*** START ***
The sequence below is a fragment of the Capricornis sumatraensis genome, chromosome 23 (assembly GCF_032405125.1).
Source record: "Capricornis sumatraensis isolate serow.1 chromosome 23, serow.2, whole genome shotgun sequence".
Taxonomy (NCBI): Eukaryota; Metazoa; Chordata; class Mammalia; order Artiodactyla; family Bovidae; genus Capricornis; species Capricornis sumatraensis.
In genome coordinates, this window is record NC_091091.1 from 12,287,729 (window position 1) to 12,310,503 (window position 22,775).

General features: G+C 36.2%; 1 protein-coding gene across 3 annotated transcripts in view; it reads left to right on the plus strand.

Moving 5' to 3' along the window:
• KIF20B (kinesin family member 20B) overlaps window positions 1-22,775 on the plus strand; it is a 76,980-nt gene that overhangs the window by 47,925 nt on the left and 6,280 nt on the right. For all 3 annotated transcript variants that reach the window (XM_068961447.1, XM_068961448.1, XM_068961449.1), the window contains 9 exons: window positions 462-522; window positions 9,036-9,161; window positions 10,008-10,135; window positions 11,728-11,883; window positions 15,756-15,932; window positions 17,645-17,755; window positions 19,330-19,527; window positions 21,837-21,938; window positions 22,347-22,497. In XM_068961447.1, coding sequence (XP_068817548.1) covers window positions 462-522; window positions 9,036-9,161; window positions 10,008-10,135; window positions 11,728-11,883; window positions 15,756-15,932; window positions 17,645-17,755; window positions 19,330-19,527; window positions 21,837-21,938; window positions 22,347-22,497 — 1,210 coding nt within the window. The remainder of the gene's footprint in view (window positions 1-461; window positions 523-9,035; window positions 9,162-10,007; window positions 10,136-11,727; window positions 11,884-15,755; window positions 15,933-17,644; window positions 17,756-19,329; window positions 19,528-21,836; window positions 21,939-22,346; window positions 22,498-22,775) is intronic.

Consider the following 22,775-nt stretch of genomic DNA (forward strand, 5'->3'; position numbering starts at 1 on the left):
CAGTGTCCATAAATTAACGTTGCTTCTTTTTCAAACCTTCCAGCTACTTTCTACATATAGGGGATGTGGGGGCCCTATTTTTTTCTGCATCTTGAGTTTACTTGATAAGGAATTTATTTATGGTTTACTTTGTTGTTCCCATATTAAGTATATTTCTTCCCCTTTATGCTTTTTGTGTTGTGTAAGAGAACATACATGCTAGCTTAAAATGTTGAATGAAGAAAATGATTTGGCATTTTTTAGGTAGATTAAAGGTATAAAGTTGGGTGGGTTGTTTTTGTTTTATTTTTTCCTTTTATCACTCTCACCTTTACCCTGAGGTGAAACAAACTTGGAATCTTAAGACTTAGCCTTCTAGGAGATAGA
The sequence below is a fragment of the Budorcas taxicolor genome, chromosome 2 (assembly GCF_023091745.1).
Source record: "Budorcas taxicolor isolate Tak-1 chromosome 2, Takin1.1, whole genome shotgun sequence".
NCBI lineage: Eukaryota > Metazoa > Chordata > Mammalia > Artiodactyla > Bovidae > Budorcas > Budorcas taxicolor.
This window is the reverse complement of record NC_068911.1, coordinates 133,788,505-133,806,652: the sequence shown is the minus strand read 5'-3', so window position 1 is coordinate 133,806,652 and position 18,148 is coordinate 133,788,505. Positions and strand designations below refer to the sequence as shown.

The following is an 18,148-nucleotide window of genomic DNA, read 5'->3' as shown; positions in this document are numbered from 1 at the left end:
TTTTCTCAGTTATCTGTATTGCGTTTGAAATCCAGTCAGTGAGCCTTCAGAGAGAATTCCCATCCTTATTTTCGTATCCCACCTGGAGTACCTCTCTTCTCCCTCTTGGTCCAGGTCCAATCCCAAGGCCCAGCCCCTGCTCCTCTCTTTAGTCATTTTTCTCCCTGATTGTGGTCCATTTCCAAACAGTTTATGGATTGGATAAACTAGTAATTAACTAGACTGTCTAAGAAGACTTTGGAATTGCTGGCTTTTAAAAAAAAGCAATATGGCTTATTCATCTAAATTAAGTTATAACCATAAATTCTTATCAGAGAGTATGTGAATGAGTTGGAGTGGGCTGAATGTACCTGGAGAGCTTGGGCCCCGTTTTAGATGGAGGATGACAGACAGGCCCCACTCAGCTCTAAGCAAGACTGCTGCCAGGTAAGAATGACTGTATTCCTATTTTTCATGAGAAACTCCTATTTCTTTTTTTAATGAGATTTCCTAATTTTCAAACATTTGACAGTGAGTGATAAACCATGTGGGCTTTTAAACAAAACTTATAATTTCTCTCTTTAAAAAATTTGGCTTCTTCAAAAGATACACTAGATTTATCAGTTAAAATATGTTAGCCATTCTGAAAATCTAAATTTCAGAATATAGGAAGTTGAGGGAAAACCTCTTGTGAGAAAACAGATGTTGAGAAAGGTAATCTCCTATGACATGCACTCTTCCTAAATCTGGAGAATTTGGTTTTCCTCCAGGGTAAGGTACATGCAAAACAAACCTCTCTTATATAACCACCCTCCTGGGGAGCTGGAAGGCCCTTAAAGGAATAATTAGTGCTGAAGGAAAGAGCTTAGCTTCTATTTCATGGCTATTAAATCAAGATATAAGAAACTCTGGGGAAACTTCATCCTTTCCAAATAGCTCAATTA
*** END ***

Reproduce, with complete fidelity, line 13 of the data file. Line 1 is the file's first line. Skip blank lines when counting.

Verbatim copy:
This window is the reverse complement of record NC_068911.1, coordinates 133,788,505-133,806,652: the sequence shown is the minus strand read 5'-3', so window position 1 is coordinate 133,806,652 and position 18,148 is coordinate 133,788,505. Positions and strand designations below refer to the sequence as shown.